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TTR abandons seabed mining application, KASM labels it a cowardly move to get onto fast-track

press release


Kiwis Against Seabed mining today slammed Australian owned would-be seabed miner Trans Tasman Resources (TTR) for abandoning its application to the Environmental Protection Authority (EPA) to mine the seabed of the South Taranaki Bight. The company has today informed the EPA it is withdrawing its application.


Cindy Baxter, Chair, Kiwis Against Seabed Mining, says: 


“This is an utterly cowardly and cynical move designed to get around proper scrutiny of this seabed mining project’s obvious failings. The Supreme Court quashed the 2017 consent and sent TTR back to the EPA to prove it would cause “no material harm’” 


“There was absolutely no way TTR could prove that it wouldn’t cause material harm to the South Taranaki Bight if it were to dig up 50 million tonnes of the seabed every year for 35 years. So to avoid a strong ruling against it, the company has opted instead for the political route.

“In good news, this company now has no consent to mine the seabed, as that consent was quashed by the Supreme Court.  But it’s now very clear that TTR’s putting all its eggs into the fast-track basket, relying on political lobbying rather than good science to get this project over the line.  And the science was against them. 


“The only way this company got its consent in 2017 was by leaning on the last National Government to change the way the EPA decision making process went. Two of the four members of its panel wanted to refuse consent, but the EPA gave the chair the casting vote. “This company is trying all the tricks in the book to evade the reality: seabed mining at this kind of scale would turn the South Taranaki Bight into an industrial zone. There’s another 800 square kilometres TTR  wants to mine alongside this first application.”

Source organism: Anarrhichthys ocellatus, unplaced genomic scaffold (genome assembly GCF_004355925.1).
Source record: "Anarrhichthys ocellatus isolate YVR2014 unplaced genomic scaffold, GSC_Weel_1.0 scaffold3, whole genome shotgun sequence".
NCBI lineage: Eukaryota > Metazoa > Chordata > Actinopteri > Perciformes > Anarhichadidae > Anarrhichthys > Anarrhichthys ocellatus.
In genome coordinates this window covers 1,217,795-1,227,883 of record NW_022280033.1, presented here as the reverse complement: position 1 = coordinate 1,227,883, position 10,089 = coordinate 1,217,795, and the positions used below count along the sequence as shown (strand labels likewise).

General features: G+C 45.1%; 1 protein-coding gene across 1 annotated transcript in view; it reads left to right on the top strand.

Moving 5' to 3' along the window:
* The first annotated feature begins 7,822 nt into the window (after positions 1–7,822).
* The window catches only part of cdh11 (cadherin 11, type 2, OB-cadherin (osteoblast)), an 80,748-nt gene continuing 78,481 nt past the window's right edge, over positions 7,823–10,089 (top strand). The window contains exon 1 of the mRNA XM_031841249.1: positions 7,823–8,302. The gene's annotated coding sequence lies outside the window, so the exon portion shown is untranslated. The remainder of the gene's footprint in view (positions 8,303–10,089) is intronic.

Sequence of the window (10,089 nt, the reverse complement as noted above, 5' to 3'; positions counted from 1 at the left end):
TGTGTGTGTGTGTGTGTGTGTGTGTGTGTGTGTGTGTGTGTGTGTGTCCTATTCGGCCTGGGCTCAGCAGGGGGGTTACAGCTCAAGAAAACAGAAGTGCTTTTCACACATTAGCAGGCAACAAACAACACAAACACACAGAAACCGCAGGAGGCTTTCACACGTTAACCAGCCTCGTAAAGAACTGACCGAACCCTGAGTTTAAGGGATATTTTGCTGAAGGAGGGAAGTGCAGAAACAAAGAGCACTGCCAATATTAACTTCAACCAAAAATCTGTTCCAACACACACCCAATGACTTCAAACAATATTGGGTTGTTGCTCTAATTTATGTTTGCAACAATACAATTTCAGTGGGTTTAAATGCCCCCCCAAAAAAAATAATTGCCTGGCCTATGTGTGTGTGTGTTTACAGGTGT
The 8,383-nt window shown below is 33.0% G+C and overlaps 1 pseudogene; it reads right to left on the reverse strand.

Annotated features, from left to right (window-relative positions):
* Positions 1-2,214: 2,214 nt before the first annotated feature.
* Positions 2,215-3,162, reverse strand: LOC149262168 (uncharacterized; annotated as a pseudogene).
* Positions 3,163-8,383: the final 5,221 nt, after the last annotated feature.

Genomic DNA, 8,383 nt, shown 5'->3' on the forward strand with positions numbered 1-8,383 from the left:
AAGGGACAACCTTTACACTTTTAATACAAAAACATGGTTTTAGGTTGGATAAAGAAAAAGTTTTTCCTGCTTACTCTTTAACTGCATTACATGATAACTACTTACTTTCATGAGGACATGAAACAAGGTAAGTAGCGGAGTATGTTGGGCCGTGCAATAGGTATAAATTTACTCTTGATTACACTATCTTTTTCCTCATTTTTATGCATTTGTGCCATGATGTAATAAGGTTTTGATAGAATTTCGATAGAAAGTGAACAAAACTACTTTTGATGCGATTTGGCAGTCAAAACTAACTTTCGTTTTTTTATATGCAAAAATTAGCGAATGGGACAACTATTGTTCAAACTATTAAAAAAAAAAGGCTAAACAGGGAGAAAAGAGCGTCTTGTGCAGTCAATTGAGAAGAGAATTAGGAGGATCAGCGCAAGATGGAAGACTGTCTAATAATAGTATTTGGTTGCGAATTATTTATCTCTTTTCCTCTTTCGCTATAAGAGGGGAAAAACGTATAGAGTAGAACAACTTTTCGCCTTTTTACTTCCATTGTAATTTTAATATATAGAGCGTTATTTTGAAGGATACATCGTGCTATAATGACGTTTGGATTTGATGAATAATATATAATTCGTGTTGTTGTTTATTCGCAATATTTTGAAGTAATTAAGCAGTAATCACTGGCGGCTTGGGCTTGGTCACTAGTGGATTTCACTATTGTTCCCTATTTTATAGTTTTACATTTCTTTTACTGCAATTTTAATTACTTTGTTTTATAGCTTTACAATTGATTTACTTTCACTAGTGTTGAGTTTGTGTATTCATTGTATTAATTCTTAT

The company withdrew after the Environmental Protection Authority commissioned new evidence about the sediment plume, after a KASM and Greenpeace expert raised questions about the company’s modelling. 


“This company has wasted taxpayers’ funds, as well as those of Iwi and community and environmental groups,” said KASM lawyer Duncan Currie. “It's time to ban this dangerous and destructive  industry.“


The EPA hearings had just finished hearing the company’s evidence, and KASM and Greenpeace’s experts had just begun to give their evidence.  The hearings were to be held over three days in April, May and possibly would have gone through to June. 


KASM called on the public to submit against the government’s proposed fast-track legislation. Submissions are open until 11.59pm on Friday, 19 April 2024.  “We cannot let the government bypass democracy through fast-tracking obviously destructive projects like this that have been rejected by the highest court in the land,” added Baxter. 

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